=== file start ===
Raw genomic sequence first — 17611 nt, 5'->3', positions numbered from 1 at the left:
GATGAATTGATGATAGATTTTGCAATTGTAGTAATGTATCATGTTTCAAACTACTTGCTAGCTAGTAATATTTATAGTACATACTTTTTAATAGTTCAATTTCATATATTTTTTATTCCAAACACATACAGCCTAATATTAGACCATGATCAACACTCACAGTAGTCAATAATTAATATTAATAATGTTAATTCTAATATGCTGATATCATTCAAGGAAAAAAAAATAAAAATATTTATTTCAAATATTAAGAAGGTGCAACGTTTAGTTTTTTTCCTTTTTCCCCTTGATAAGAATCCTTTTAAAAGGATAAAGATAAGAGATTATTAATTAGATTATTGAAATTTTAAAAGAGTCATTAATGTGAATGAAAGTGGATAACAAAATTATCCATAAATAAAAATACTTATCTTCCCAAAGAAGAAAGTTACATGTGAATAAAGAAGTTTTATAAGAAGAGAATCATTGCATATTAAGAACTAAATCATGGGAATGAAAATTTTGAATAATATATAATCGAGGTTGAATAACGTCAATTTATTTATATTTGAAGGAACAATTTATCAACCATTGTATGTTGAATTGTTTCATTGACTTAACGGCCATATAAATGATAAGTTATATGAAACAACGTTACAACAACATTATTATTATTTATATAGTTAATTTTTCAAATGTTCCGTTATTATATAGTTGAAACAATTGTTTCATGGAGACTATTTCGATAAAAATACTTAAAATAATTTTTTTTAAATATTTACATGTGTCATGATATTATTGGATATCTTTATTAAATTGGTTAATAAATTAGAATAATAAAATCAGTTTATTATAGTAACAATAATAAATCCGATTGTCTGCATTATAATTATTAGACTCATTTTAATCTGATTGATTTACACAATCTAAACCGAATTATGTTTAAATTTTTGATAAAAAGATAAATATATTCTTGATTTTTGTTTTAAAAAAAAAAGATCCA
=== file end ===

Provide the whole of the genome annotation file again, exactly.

Raw genomic sequence first — 17611 nt, 5'->3', positions numbered from 1 at the left:
GATGAATTGATGATAGATTTTGCAATTGTAGTAATGTATCATGTTTCAAACTACTTGCTAGCTAGTAATATTTATAGTACATACTTTTTAATAGTTCAATTTCATATATTTTTTATTCCAAACACATACAGCCTAATATTAGACCATGATCAACACTCACAGTAGTCAATAATTAATATTAATAATGTTAATTCTAATATGCTGATATCATTCAAGGAAAAAAAAATAAAAATATTTATTTCAAATATTAAGAAGGTGCAACGTTTAGTTTTTTTCCTTTTTCCCCTTGATAAGAATCCTTTTAAAAGGATAAAGATAAGAGATTATTAATTAGATTATTGAAATTTTAAAAGAGTCATTAATGTGAATGAAAGTGGATAACAAAATTATCCATAAATAAAAATACTTATCTTCCCAAAGAAGAAAGTTACATGTGAATAAAGAAGTTTTATAAGAAGAGAATCATTGCATATTAAGAACTAAATCATGGGAATGAAAATTTTGAATAATATATAATCGAGGTTGAATAACGTCAATTTATTTATATTTGAAGGAACAATTTATCAACCATTGTATGTTGAATTGTTTCATTGACTTAACGGCCATATAAATGATAAGTTATATGAAACAACGTTACAACAACATTATTATTATTTATATAGTTAATTTTTCAAATGTTCCGTTATTATATAGTTGAAACAATTGTTTCATGGAGACTATTTCGATAAAAATACTTAAAATAATTTTTTTTAAATATTTACATGTGTCATGATATTATTGGATATCTTTATTAAATTGGTTAATAAATTAGAATAATAAAATCAGTTTATTATAGTAACAATAATAAATCCGATTGTCTGCATTATAATTATTAGACTCATTTTAATCTGATTGATTTACACAATCTAAACCGAATTATGTTTAAATTTTTGATAAAAAGATAAATATATTCTTGATTTTTGTTTTAAAAAAAAAAGATCCA